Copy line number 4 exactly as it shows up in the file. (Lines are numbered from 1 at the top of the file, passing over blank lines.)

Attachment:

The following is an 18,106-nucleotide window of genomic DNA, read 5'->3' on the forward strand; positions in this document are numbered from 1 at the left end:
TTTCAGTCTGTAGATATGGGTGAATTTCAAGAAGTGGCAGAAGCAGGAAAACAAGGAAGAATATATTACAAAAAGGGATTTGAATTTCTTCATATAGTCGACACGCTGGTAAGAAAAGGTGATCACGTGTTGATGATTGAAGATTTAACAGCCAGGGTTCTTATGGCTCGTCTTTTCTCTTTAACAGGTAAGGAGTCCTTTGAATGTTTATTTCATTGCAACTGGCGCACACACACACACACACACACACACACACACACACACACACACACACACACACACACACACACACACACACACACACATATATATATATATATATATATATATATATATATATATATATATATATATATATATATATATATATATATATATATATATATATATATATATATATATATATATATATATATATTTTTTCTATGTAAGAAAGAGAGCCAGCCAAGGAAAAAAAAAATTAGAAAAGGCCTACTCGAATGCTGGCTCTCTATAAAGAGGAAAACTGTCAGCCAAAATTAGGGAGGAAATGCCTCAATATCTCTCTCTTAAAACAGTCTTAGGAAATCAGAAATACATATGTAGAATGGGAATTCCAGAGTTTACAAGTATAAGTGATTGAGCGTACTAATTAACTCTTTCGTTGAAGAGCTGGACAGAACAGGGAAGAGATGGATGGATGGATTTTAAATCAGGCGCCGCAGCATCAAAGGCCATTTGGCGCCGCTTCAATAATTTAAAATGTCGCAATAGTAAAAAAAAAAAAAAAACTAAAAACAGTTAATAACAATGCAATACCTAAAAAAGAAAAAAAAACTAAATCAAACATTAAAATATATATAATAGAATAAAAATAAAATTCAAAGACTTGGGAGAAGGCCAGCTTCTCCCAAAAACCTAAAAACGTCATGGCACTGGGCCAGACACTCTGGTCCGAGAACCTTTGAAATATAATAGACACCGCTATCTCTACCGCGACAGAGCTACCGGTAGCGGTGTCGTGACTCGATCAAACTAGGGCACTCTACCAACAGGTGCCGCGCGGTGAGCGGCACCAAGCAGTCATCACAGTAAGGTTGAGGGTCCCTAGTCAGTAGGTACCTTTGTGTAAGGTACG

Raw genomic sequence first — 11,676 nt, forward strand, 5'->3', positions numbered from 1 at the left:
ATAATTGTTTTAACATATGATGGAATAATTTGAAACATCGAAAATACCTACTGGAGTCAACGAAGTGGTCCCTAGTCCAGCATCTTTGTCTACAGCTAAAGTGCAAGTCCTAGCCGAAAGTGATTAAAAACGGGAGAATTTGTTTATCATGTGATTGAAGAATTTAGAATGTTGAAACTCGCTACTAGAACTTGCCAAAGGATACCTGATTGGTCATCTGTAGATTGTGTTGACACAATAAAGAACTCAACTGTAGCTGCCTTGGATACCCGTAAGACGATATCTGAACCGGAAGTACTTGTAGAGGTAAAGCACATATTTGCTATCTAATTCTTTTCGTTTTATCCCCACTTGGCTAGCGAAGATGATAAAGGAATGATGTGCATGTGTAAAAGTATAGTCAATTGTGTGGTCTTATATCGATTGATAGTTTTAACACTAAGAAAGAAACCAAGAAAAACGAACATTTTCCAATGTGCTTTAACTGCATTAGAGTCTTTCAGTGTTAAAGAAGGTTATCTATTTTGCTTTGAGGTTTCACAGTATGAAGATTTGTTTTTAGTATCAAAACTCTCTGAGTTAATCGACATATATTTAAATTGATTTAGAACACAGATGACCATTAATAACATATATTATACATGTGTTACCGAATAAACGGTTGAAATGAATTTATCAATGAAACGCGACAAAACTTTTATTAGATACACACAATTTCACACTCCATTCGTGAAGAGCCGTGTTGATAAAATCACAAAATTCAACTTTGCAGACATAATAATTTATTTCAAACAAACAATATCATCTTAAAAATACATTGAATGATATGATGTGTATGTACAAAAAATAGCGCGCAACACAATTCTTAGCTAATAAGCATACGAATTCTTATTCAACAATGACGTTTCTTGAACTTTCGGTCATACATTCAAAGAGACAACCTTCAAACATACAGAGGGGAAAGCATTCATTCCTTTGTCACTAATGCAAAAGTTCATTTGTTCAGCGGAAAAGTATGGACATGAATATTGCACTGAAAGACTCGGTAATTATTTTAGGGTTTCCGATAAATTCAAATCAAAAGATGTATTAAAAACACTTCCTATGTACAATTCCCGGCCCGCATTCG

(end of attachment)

ATAATTGTTTTAACATATGATGGAATAATTTGAAACATCGAAAATACCTACTGGAGTCAACGAAGTGGTCCCTAGTCCAGCATCTTTGTCTACAGCTAAAGTGCAAGTCCTAGCCGAAAGTGATTAAAAACGGGAGAATTTGTTTATCATGTGATTGAAGAATTTAGAATGTTGAAACTCGCTACTAGAACTTGCCAAAGGATACCTGATTGGTCATCTGTAGATTGTGTTGACACAATAAAGAACTCAACTGTAGCTGCCTTGGATACCCGTAAGACGATATCTGAACCGGAAGTACTTGTAGAGGTAAAGCACATATTTGCTATCTAATTCTTTTCGTTTTATCCCCACTTGGCTAGCGAAGATGATAAAGGAATGATGTGCATGTGTAAAAGTATAGTCAATTGTGTGGTCTTATATCGATTGATAGTTTTAACACTAAGAAAGAAACCAAGAAAAACGAACATTTTCCAATGTGCTTTAACTGCATTAGAGTCTTTCAGTGTTAAAGAAGGTTATCTATTTTGCTTTGAGGTTTCACAGTATGAAGATTTGTTTTTAGTATCAAAACTCTCTGAGTTAATCGACATATATTTAAATTGATTTAGAACACAGATGACCATTAATAACATATATTATACATGTGTTACCGAATAAACGGTTGAAATGAATTTATCAATGAAACGCGACAAAACTTTTATTAGATACACACAATTTCACACTCCATTCGTGAAGAGCCGTGTTGATAAAATCACAAAATTCAACTTTGCAGACATAATAATTTATTTCAAACAAACAATATCATCTTAAAAATACATTGAATGATATGATGTGTATGTACAAAAAATAGCGCGCAACACAATTCTTAGCTAATAAGCATACGAATTCTTATTCAACAATGACGTTTCTTGAACTTTCGGTCATACATTCAAAGAGACAACCTTCAAACATACAGAGGGGAAAGCATTCATTCCTTTGTCACTAATGCAAAAGTTCATTTGTTCAGCGGAAAAGTATGGACATGAATATTGCACTGAAAGACTCGGTAATTATTTTAGGGTTTCCGATAAATTCAAATCAAAAGATGTATTAAAAACACTTCCTATGTACAATTCCCGGCCCGCATTCG